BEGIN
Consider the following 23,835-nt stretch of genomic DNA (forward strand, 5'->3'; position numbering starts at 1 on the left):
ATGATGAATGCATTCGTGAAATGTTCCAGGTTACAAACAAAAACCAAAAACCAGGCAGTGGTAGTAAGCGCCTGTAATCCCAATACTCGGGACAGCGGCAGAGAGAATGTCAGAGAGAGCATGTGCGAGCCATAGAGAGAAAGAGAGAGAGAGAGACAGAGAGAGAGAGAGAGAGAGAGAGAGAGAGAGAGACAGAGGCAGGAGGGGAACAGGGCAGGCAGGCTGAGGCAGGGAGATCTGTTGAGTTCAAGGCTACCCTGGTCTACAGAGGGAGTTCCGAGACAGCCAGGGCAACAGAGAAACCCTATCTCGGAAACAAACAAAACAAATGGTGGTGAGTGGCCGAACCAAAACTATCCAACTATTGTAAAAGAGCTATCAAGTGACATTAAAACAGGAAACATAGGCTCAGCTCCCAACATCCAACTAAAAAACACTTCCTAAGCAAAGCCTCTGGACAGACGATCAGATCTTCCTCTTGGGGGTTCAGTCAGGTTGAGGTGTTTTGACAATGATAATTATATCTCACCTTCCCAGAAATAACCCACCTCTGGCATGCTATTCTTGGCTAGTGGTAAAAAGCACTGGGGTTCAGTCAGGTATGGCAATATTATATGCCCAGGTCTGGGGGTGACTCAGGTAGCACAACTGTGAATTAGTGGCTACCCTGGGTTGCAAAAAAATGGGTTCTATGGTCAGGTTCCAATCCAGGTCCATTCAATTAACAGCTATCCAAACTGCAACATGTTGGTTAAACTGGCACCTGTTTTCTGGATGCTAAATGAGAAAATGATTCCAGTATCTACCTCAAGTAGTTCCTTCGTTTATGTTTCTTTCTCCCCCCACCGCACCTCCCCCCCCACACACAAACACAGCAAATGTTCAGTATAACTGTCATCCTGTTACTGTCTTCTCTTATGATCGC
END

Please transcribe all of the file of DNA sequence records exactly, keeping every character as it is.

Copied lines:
Consider the following 23,835-nt stretch of genomic DNA (forward strand, 5'->3'; position numbering starts at 1 on the left):
ATGATGAATGCATTCGTGAAATGTTCCAGGTTACAAACAAAAACCAAAAACCAGGCAGTGGTAGTAAGCGCCTGTAATCCCAATACTCGGGACAGCGGCAGAGAGAATGTCAGAGAGAGCATGTGCGAGCCATAGAGAGAAAGAGAGAGAGAGAGACAGAGAGAGAGAGAGAGAGAGAGAGAGAGAGAGAGACAGAGGCAGGAGGGGAACAGGGCAGGCAGGCTGAGGCAGGGAGATCTGTTGAGTTCAAGGCTACCCTGGTCTACAGAGGGAGTTCCGAGACAGCCAGGGCAACAGAGAAACCCTATCTCGGAAACAAACAAAACAAATGGTGGTGAGTGGCCGAACCAAAACTATCCAACTATTGTAAAAGAGCTATCAAGTGACATTAAAACAGGAAACATAGGCTCAGCTCCCAACATCCAACTAAAAAACACTTCCTAAGCAAAGCCTCTGGACAGACGATCAGATCTTCCTCTTGGGGGTTCAGTCAGGTTGAGGTGTTTTGACAATGATAATTATATCTCACCTTCCCAGAAATAACCCACCTCTGGCATGCTATTCTTGGCTAGTGGTAAAAAGCACTGGGGTTCAGTCAGGTATGGCAATATTATATGCCCAGGTCTGGGGGTGACTCAGGTAGCACAACTGTGAATTAGTGGCTACCCTGGGTTGCAAAAAAATGGGTTCTATGGTCAGGTTCCAATCCAGGTCCATTCAATTAACAGCTATCCAAACTGCAACATGTTGGTTAAACTGGCACCTGTTTTCTGGATGCTAAATGAGAAAATGATTCCAGTATCTACCTCAAGTAGTTCCTTCGTTTATGTTTCTTTCTCCCCCCACCGCACCTCCCCCCCCACACACAAACACAGCAAATGTTCAGTATAACTGTCATCCTGTTACTGTCTTCTCTTATGATCGC